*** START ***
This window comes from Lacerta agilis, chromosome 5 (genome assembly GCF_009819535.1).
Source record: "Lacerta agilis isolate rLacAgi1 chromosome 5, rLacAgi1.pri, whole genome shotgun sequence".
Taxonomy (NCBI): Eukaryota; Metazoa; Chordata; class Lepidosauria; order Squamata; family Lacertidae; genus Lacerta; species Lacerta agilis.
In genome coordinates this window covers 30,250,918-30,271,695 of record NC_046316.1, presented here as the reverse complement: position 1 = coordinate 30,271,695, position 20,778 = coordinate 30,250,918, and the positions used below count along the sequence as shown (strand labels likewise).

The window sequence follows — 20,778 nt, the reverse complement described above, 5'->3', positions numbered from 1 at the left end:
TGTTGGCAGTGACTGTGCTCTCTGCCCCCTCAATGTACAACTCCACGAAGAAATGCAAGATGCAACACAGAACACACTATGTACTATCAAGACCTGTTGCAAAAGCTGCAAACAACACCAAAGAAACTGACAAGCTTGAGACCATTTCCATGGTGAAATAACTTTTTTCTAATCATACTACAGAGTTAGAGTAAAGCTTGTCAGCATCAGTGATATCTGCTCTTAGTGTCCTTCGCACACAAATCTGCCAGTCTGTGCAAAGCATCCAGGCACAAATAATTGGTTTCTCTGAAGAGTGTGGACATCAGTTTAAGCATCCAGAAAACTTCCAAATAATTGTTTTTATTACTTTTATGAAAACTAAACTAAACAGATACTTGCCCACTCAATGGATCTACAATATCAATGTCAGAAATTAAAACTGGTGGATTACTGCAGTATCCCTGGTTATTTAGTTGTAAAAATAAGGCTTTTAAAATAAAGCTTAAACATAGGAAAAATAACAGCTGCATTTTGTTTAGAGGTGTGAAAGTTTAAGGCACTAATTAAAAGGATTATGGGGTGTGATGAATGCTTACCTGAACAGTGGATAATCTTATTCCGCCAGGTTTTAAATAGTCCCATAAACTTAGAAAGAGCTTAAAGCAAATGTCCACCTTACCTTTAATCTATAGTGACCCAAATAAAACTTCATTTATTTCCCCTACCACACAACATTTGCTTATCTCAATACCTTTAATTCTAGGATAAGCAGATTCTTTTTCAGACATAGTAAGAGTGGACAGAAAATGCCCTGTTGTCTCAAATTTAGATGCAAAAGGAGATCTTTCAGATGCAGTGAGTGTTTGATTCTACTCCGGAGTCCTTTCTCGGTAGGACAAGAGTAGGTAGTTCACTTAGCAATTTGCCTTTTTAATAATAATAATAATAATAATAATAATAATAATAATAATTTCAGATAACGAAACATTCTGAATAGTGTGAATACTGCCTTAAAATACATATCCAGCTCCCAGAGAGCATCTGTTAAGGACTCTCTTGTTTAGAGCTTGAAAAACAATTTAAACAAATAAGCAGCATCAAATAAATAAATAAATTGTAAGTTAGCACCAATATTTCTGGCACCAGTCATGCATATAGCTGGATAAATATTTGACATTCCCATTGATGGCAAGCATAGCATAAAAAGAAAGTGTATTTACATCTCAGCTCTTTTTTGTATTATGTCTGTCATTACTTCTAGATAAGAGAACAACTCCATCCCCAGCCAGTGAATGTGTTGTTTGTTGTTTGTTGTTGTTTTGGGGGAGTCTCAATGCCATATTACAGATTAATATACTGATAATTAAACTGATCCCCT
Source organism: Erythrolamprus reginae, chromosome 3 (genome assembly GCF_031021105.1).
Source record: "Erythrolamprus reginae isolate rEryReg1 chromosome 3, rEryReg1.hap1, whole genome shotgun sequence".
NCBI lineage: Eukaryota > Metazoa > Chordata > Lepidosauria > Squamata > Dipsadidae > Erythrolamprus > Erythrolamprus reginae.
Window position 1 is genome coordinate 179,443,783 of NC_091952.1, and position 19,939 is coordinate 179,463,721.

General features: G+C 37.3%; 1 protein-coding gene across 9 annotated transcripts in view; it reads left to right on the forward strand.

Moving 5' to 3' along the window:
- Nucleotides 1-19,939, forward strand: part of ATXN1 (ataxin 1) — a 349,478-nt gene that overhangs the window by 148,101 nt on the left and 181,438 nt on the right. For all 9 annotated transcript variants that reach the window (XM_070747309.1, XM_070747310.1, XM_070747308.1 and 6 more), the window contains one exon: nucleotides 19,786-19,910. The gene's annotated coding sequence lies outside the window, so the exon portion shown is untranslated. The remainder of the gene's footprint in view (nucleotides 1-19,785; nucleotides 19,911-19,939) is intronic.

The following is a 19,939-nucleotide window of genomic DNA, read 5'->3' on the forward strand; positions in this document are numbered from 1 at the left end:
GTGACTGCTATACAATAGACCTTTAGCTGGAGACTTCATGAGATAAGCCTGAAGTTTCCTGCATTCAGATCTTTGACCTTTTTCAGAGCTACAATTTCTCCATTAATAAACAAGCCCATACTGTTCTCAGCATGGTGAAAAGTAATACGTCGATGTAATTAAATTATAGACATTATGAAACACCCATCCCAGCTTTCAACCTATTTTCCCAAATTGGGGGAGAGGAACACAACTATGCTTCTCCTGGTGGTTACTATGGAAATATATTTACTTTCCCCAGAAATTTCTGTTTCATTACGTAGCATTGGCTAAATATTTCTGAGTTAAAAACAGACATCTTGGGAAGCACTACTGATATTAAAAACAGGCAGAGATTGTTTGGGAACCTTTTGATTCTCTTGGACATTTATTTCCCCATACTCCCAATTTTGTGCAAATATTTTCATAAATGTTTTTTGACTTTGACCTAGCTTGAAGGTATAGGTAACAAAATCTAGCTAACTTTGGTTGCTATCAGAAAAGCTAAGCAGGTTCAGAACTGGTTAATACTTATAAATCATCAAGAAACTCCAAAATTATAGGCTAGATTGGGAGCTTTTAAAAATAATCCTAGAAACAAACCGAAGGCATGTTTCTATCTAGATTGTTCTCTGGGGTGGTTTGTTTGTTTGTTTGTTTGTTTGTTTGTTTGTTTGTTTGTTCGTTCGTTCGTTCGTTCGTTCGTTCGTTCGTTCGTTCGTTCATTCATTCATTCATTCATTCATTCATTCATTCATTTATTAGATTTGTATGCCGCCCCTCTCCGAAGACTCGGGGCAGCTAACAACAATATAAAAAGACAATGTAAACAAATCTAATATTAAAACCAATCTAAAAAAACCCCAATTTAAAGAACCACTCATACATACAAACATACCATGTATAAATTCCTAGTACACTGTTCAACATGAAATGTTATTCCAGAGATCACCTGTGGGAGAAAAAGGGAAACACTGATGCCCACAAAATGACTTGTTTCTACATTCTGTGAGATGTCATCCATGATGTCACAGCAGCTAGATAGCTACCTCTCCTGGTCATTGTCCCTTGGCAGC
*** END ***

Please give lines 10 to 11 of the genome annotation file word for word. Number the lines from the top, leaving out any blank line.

Window position 1 is genome coordinate 179,443,783 of NC_091952.1, and position 19,939 is coordinate 179,463,721.

General features: G+C 37.3%; 1 protein-coding gene across 9 annotated transcripts in view; it reads left to right on the forward strand.